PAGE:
T:SI=(TFI5min-SIFI5min)/|SIFI5min|

Where T:SI is the tumor:small intestine ratio, TFI is the fluorescence intensity of tumor at 5 min, SIFI is fluorescence intensity of small intestine at 5 min. We used the absolute value for the small intestine fluorescence intensity because baseline subtracted values may be negative in signal intensity.

Statistical analysis

Statistical analysis was performed with JMP 10 software (SAS Institute, Cary, NC). We determined the differences in fluorescence intensity at 5, 10, 20, and 30 min after spraying gGlu-HMRG at various concentrations compared to the starting value and the changes in tumor:small intestine ratio compared to the unprocessed image using Dunnett’s multiple comparison. The difference of fluorescence intensity on unprocessed images and three parameter images calculated from subtracted dynamic images between cancer foci and small intestine was determined at 5, 10, 20, and 30 min, respectively. For comparisons of fluorescence intensity between cancer foci and small intestine a two-sided Mann-Whitney’s U test was employed. Differences of p < 0.05 were considered statistically significant.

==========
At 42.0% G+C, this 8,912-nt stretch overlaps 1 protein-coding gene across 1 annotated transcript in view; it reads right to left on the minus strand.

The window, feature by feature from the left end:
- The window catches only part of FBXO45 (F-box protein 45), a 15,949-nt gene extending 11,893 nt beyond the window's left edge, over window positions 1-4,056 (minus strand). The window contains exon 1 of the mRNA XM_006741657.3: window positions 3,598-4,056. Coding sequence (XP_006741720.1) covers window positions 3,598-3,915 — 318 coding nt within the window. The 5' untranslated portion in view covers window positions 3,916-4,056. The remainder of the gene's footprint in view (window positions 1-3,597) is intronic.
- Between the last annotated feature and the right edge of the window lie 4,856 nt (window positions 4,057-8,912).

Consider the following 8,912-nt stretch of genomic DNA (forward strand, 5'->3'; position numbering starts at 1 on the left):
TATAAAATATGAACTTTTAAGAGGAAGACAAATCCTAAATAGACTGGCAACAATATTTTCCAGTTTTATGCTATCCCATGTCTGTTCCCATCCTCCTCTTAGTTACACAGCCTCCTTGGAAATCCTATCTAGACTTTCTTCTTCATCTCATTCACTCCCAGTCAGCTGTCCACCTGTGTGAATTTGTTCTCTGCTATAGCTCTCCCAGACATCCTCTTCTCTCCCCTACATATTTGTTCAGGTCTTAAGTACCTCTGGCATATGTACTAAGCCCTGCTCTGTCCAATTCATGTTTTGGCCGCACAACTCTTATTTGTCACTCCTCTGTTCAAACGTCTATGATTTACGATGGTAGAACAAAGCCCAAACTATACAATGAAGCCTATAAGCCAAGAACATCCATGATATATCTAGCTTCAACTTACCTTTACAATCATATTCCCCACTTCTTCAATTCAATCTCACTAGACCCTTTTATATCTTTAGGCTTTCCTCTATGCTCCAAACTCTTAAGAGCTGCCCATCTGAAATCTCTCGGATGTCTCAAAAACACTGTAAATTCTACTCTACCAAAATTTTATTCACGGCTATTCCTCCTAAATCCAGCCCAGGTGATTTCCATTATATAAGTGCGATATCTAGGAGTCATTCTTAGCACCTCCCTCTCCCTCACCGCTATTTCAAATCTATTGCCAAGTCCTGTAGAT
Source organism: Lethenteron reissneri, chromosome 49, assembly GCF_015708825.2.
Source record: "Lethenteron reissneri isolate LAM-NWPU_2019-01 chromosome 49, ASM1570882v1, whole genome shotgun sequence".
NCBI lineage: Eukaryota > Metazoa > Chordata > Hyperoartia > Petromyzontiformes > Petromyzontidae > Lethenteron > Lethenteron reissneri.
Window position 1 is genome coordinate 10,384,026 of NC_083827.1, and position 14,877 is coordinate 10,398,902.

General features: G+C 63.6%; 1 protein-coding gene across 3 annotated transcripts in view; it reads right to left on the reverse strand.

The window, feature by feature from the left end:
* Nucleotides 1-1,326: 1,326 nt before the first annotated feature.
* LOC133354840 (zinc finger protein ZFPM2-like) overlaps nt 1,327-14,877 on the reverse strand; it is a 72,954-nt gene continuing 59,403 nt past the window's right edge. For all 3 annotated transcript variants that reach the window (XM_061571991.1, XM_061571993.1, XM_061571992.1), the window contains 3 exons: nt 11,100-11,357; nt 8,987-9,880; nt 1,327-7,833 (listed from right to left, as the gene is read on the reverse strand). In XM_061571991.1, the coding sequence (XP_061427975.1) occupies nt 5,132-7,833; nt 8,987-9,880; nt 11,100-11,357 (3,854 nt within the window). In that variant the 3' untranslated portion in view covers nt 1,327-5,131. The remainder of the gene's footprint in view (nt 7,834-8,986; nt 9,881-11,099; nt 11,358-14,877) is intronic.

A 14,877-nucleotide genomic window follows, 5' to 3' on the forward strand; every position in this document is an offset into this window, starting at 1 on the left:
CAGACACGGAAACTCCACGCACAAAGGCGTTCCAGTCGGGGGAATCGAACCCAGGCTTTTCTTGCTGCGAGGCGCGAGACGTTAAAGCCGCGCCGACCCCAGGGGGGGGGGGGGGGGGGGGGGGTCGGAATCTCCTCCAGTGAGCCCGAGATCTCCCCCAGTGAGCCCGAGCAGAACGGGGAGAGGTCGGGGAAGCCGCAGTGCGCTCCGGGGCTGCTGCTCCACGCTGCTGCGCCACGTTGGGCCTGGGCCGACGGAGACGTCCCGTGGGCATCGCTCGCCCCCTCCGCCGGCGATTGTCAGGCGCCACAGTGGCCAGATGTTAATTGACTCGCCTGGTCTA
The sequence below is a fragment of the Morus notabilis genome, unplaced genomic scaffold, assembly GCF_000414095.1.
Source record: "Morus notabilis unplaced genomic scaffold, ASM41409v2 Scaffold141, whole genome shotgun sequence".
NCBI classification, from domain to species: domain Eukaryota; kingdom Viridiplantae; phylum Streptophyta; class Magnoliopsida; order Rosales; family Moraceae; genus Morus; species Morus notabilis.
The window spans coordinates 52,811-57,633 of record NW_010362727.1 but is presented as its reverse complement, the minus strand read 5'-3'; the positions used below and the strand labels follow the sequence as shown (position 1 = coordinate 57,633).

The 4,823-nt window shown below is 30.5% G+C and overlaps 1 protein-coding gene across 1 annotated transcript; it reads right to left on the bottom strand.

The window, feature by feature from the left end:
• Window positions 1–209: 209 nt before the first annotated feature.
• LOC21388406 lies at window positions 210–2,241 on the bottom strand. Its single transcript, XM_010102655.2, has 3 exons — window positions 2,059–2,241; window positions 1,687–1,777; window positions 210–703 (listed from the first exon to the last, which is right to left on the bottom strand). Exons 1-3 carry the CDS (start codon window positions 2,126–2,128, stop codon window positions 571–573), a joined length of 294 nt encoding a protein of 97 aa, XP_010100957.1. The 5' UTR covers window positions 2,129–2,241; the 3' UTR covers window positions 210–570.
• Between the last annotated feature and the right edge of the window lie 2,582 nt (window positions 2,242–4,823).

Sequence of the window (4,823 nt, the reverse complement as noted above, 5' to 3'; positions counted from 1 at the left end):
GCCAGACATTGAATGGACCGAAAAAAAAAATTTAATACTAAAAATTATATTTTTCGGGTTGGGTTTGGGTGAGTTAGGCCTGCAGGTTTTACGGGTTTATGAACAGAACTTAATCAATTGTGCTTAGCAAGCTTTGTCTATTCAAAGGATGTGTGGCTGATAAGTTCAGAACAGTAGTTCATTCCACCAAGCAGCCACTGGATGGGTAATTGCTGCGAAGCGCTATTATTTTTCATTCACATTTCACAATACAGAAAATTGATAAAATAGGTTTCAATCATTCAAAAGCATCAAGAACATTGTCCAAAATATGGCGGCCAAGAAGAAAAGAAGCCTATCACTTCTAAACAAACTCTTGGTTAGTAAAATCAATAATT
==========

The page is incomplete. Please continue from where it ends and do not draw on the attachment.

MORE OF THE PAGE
CONFLICTS OF INTEREST

None declared.

GRANT SUPPORT

This research was supported by the Intramural Research Program of the National Institute of Health, National Cancer Institute, Center for Cancer Research.